Catching Up With Tinderbox

Where can we read some of your recent work?

Hello, Tinderbox. Thank you for catching up with me. In 2018, my poetry chapbook From a Lisbon Rooftop was published by Plan B Press. The book chronicles themes from Portuguese poet Fernando Pessoa’s The Book of Disquiet. It is available through the publisher’s website and includes a review.

Cover of "From a Lisbon Rooftop" by Eric Steineger
From a Lisbon Rooftop by Eric Steineger

Also in 2018, I published in the following journals:

Waxwing – (creative nonfiction) “Realization with Whole Foods and Daughter

The Ekphrastic Review – (poetry) “Triptych: Madame Cézanne in a Red Armchair

Shining Rock Anthology – (article) “Notes on Editing at The Citron Review with Eric Steineger

What are you reading right now?

I feel like I am always reading something, whether that means student essays or incoming submissions for Citron! I am better for it.

Currently, I am reading David Foster Wallace’s The Pale King and Ada Limón’s The Carrying. I consider David Foster Wallace to be the most talented fiction writer of his generation; the scope of his imagination and dexterity in navigating the orbit he creates in each story is unrivaled to me. I am dipping into the book a little at a time, usually at night, when everything is done, which is not easy with a three year old.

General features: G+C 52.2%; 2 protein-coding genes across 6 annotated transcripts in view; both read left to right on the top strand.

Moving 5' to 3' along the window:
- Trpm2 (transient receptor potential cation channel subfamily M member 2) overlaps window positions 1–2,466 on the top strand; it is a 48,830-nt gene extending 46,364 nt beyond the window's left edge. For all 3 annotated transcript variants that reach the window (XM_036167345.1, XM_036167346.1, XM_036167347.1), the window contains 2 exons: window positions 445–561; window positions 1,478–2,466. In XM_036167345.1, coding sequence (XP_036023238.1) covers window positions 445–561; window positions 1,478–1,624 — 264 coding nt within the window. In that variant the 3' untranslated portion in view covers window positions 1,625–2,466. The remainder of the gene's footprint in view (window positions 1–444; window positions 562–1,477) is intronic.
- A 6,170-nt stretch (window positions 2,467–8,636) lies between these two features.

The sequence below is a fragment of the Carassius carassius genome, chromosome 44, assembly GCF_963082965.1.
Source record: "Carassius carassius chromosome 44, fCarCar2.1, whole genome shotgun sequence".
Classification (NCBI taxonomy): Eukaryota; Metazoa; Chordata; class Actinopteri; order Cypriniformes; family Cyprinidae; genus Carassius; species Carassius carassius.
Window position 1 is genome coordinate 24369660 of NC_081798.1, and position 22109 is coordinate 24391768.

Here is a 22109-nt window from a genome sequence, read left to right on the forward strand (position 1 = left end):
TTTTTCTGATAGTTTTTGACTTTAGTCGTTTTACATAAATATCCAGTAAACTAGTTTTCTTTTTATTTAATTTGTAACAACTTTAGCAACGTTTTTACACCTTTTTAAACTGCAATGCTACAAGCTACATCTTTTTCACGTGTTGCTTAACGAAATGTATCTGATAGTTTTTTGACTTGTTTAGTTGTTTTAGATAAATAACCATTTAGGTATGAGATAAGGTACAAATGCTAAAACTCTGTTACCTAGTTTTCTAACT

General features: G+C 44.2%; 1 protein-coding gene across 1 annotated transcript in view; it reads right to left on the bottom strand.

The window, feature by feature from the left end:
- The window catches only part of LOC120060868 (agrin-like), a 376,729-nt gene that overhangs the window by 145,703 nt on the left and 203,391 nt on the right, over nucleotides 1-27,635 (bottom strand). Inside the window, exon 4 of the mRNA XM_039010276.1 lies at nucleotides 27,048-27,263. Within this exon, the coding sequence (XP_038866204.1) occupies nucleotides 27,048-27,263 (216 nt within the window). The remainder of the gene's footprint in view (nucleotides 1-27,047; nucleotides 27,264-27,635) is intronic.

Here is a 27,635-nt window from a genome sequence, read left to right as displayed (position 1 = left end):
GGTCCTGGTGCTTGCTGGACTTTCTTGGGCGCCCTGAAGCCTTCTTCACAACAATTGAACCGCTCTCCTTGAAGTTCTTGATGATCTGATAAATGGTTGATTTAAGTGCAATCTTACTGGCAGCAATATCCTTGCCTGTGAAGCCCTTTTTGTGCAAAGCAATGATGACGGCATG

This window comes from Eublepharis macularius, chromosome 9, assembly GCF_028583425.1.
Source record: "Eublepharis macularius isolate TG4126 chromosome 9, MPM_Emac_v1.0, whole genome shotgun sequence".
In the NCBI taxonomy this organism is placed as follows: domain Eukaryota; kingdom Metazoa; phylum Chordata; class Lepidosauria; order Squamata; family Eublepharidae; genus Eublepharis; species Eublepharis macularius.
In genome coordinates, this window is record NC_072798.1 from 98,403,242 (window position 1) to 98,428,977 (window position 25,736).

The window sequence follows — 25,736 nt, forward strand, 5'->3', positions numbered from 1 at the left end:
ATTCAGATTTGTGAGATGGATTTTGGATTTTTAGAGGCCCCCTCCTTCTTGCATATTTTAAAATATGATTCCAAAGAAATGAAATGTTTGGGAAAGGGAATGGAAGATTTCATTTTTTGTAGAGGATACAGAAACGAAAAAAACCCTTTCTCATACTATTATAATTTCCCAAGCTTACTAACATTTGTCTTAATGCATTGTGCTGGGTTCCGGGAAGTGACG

Though I had heard of Ada Limón’s work previously, I had not had the pleasure of sitting down with one of her books. So glad I did, and thank you to my sister, Ashley Steineger, a poet in the M.F.A. program at Queens University, for recommending her, as Limón is one of her mentors. The Carrying is powerful and sensitive at once, and especially relevant in 2019. Limón’s poem “A New National Anthem” should be required reading for citizens in this country, as it may cause some to reflect afresh on what it means to be American. She touches on many subjects in this book: gender roles, anxiety, cultural identity, the restorative powers of nature, and the concepts of permanence and fulfillment in an impermanent world. Oscar Wilde had a line, “I adore simple pleasures. They are the last refuge of the complex,” and I feel like I can see Limón in The Carrying, walking over to a familiar plot of ground in Kentucky, bending down, then with her ear to the earth, present in real time, but also listening for what might be coming next.

What’s next for you?

I am at work on a full-length poetry manuscript that reaches back to my acting days in Los Angeles and follows me across the country, to Asheville, culminating with a portrait of never-dull family life with my wife and daughter. If you can imagine a spectrum with surrealism on one end and confessional verse on the other, then you might be able to picture the trajectory of this book. I am also researching Portuguese with an eye toward translation. This fall, I have an article that is slated for publication that focuses on syntactical differences between English and Portuguese, and how those differences may yield varying poems. Fortunately, there is time to improve my language skills and have fun with the process.

Eric Steineger

Eric Steineger teaches English at Mars Hill University. He is the Managing Editor and Senior Poetry Editor of The Citron Review, while his poetry/prose has been featured in The Los Angeles Review, Rattle: The Poets Respond, Waxwing, and other journals. His poetry chapbook From a Lisbon Rooftop was recently published by Plan B Press. Occasionally, he curates poetry events for Black Mountain College Museum + Arts Center in downtown Asheville, North Carolina.